Student Blog: Heart Speaks to Heart

By Isaiah Lamb, Newman Center Student

When I was a kid, I always hated talking on the phone.

I hated it most before I had hit puberty, because my high pitched voice was always mistaken for my mom’s. I would answer the phone and say “hello?” and would nearly always get the response back of “Dianne?”…after which I would sprint to wherever my mom was in an attempt to have her talk to the caller before they ever knew that it wasn’t her that answered the phone.

My aversion to talking on the phone continued well through high school, and even into college. I guess I’m not really sure why. I guess there was just a certain vulnerability there that I didn’t want to have with others. I always resorted to texting because I could think through what I wanted to say…I could appear wise and sufficiently prepared for any conversation that might arise. And furthermore, texting gave me the courage to say nearly anything that needed or that I wanted to be said. I could show my anger or confess my love without much hesitation–things I could have never worked up the fortitude to do in person. And sure, it was pretty “convenient” for me to handle all my relationships with text conversations–to be able to go back and reread messages, or save my favorites– but I think I knew all along that there was something very artificial about it all.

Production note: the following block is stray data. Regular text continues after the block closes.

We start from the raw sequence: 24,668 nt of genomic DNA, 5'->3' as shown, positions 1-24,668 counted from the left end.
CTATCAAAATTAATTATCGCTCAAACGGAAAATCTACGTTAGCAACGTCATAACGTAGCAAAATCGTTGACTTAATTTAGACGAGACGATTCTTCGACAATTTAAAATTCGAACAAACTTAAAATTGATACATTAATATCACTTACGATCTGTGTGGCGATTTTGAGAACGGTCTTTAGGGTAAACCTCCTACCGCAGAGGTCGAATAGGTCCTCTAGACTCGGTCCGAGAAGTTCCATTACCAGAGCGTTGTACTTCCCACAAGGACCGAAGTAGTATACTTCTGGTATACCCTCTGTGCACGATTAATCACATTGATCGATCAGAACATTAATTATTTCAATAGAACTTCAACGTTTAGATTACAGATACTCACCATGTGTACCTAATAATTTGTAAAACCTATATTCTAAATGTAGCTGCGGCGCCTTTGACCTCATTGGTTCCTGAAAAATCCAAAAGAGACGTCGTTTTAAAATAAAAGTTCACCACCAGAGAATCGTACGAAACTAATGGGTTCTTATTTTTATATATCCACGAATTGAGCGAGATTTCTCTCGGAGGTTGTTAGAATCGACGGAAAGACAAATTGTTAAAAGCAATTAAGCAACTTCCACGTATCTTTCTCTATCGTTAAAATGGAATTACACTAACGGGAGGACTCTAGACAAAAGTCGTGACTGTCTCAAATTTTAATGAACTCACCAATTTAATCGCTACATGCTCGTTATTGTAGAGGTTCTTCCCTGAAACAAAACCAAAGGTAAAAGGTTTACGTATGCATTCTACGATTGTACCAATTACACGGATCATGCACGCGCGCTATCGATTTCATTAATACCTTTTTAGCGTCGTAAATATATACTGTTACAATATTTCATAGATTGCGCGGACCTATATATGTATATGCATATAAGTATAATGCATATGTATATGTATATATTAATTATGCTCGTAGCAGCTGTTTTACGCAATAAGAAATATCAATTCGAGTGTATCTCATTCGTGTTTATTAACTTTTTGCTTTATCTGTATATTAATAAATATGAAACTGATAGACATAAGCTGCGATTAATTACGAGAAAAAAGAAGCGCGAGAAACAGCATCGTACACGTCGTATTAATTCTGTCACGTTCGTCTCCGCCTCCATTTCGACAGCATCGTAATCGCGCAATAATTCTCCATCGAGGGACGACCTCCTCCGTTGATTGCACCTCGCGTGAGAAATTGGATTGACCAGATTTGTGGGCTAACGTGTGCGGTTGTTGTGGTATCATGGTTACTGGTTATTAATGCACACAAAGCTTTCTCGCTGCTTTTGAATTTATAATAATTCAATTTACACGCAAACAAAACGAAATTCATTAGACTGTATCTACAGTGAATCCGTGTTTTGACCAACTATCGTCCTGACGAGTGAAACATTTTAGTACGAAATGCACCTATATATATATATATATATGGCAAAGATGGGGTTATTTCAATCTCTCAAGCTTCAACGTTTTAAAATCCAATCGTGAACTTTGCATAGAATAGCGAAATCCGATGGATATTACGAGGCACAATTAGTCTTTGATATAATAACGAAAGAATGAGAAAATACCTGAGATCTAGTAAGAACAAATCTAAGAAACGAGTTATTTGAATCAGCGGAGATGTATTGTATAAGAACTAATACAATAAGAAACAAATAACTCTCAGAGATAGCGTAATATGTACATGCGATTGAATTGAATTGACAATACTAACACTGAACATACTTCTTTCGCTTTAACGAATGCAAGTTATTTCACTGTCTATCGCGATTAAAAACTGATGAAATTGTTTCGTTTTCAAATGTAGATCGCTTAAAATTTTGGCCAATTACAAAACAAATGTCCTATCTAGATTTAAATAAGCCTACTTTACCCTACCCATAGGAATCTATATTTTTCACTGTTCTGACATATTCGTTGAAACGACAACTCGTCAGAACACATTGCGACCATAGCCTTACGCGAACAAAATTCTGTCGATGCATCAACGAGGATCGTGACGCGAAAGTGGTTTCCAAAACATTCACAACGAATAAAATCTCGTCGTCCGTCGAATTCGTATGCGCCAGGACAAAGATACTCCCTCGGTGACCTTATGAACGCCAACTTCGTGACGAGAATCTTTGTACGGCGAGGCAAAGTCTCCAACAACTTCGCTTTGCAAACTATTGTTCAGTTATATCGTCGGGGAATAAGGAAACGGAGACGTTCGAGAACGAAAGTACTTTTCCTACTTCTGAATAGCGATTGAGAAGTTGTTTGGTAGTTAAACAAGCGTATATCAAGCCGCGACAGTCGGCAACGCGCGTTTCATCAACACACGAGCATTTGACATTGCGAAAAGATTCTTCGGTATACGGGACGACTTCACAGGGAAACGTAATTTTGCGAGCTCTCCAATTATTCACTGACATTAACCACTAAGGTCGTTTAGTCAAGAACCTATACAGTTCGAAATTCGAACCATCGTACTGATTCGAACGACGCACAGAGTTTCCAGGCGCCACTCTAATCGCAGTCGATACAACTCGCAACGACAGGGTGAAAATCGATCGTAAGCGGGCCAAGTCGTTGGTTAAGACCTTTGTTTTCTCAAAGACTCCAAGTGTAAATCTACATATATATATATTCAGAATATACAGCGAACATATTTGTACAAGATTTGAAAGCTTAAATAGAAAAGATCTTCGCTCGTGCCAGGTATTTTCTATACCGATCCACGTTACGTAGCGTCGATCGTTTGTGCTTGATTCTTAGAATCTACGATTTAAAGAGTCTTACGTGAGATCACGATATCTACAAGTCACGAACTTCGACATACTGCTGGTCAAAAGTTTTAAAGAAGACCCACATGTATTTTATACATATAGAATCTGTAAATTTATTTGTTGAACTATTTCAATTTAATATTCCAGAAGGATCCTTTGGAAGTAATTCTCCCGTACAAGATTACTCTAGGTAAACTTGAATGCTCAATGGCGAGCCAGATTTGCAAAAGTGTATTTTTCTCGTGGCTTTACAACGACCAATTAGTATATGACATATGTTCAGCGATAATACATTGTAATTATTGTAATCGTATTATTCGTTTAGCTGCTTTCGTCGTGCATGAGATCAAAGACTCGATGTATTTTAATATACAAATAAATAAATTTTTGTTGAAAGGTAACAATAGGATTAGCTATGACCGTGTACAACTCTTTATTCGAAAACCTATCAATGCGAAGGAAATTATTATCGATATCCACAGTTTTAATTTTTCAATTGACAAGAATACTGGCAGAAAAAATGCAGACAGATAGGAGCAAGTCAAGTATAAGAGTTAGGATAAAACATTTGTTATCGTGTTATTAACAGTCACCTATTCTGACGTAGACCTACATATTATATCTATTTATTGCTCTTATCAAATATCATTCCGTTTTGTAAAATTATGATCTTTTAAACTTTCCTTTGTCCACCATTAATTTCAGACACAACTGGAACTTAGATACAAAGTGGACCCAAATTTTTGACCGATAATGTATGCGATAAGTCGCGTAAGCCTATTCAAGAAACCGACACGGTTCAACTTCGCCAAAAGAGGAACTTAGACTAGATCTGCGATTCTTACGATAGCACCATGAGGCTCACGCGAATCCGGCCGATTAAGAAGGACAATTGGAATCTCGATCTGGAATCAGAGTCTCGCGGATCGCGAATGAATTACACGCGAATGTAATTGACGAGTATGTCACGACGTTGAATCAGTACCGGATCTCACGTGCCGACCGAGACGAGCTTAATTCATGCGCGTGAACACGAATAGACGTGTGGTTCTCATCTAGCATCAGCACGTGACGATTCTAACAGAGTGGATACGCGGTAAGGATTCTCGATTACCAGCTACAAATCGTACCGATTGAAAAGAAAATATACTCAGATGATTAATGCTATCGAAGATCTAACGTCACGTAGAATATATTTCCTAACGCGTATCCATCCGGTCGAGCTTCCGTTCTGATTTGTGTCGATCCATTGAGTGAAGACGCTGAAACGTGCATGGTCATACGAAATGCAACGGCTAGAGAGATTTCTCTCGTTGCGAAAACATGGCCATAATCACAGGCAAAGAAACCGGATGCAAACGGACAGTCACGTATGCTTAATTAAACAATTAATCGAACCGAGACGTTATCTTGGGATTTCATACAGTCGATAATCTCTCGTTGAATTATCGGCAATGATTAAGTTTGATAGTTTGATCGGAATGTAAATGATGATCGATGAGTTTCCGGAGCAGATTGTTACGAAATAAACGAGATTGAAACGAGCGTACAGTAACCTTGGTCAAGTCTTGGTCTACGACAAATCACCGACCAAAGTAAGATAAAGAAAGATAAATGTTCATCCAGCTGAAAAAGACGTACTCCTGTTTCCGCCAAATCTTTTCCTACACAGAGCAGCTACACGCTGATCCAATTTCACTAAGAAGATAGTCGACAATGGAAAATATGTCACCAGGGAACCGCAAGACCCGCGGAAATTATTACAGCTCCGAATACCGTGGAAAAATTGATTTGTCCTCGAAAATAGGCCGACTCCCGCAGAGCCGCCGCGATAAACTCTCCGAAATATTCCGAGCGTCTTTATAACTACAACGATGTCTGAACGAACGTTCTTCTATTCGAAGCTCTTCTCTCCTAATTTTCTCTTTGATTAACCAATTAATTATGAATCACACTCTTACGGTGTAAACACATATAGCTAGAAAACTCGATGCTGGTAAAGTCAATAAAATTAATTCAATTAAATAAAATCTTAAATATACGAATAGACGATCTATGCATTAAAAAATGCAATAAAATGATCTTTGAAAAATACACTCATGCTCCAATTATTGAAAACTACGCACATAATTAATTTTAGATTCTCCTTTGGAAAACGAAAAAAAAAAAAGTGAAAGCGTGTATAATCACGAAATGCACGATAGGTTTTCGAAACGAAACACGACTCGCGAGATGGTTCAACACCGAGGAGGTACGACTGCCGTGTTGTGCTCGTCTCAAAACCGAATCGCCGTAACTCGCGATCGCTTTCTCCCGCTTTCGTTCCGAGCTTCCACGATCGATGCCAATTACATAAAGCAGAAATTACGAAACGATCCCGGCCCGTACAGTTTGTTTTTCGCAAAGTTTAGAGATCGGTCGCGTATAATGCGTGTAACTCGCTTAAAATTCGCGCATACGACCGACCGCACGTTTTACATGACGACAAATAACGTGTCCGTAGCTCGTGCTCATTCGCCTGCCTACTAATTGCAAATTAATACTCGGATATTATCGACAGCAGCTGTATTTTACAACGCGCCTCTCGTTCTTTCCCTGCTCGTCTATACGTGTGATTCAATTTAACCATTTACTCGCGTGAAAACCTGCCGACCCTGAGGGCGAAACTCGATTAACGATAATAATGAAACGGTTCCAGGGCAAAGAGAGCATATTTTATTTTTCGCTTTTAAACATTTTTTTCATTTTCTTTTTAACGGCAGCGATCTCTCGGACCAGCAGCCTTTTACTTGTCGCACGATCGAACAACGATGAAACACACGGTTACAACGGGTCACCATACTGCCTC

Fast forward to today. I can’t really describe it, but it seems as though time and the Lord’s grace has eroded away much of my desire to hide behind the screen of my smartphone. I long for face-to-face conversations, and love to call people when I have the chance. Even for the simplest of things.

“Cor ad cor loquitur” is a Latin phrase which means Heart speaks to Heart. The origin of this phrase is from St. Francis de Sales, and slightly modified and adopted as the motto of John Henry Cardinal Newman. The phrase also finds its home as the episcopal motto of my current bishop, James Conley, and is emblazoned on a shield at the Newman Center where I spent most of my university career. The more I learn about this simple phrase, the more it seems like God wants me to adopt it and dive deeper into understanding it. And there is so much to learn.

Heart Speaks to Heart.

If I think about this motto while reflecting upon my desire for intentional and intimate relationships, it seems clear to me that our hearts long deepest to be as close as possible to other hearts. Of course our hearts were made for union with God, but that unity is mirrored and paralleled by the attraction of our human hearts to one another.